The bottom line is this, however: Of all possible policies, a cap-and-auction system is the most feasible, most powerful, and most important arrow in our clean-energy quiver. It would set the framework within which the regulations, investments, and incentives outlined above would operate.
The cap-and-trade route where carbon permits are auctioned to emitters has two distinct virtues and one difficulty. Its prime virtue is that it sets a hard ceiling on CO2 emissions. We set a cap on total emissions, and we stick to it. It is a known number and is not subject to the winds of uncertainty.
Second, a cap-and-trade approach uses the market to encourage the most cost-effective solutions. There are many things we can do about carbon, but they vary wildly in cost. A cap-and-trade system would drive the economy toward the most cost-effective measures possible and away from the most expensive in quite elegant ways. It does so, for example, when emitters bid for pollution permits if they need them and trade them to other firms if they don't. Put another way, businesses can choose whether to reduce their own carbon emissions or buy the reductions of someone else who can do it at a lower price, which saves money for the economy as a whole or allows deeper reductions for the same cost. Plants that are more costly to retrofit will buy the credits and drive new money to cleaner-energy producers.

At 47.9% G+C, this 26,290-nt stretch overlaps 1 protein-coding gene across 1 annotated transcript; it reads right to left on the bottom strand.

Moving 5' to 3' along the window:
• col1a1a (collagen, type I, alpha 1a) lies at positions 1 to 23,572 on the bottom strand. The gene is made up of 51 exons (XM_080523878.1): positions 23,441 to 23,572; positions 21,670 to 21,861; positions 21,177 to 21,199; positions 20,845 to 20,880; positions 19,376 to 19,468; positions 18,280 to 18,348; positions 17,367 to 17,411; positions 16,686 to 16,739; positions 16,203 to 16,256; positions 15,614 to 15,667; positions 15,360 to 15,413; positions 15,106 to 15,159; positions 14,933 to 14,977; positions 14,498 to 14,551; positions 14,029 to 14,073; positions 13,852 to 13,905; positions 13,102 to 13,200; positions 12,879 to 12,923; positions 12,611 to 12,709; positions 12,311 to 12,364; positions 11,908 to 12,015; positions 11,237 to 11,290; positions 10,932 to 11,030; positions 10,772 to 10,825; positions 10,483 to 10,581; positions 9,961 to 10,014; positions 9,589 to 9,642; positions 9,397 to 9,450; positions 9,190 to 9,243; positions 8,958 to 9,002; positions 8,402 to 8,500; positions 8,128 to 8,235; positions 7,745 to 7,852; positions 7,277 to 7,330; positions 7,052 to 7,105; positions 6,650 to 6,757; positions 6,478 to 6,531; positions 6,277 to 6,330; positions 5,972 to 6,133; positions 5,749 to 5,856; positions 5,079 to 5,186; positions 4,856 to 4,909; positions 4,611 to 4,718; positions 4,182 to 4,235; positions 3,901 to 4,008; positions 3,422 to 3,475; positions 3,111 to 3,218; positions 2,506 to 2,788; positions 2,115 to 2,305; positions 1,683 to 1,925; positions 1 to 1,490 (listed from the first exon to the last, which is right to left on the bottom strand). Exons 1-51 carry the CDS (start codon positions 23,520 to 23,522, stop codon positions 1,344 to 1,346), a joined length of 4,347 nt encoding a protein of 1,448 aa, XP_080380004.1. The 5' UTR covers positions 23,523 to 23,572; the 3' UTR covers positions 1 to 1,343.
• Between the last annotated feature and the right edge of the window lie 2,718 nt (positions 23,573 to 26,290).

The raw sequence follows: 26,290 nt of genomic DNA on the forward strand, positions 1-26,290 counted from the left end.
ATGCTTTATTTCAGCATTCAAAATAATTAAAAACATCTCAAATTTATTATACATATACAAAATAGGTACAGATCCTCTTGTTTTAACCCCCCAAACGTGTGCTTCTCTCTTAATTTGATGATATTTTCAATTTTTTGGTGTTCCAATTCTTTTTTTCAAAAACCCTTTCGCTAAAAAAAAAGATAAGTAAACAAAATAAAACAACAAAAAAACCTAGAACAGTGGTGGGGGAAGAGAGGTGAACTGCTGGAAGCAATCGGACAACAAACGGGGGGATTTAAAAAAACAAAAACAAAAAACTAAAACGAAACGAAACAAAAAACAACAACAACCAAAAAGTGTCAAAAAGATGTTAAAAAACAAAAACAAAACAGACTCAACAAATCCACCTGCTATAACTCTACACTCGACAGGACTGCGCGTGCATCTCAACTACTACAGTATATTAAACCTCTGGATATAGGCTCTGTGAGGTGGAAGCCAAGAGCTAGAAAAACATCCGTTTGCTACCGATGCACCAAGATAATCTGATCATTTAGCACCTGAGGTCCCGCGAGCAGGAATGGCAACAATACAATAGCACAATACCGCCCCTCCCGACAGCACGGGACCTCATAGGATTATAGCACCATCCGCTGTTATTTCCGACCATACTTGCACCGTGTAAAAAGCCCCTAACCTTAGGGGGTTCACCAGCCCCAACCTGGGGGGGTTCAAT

Through the auctioning of emission credits, such a system could also generate tens to hundreds of billions of dollars per year in revenue to help industry and workers make the transition to the new energy economy, to defray any regressive impacts from changing energy prices, and to invest in the commercialization of new technology. A safe exti-mate is that such a system could generate $75 billion each year to fund the clean energy transition.
It is critical to remember that even a cap-and-trade or cap-and-auction system, although principally regulatory, is also a program for driving new economic investment. The European emissions trading system, for example, created over $25 million in assets by placing a value on carbon. That leveraged three times that amount of value in equity investments and seven times that value in debt finance. All of this translates to $275 billion in new investment in industrial plants, energy-efficient equipment, and new technology deployment, as well as skilled installation, maintenance, and operations.38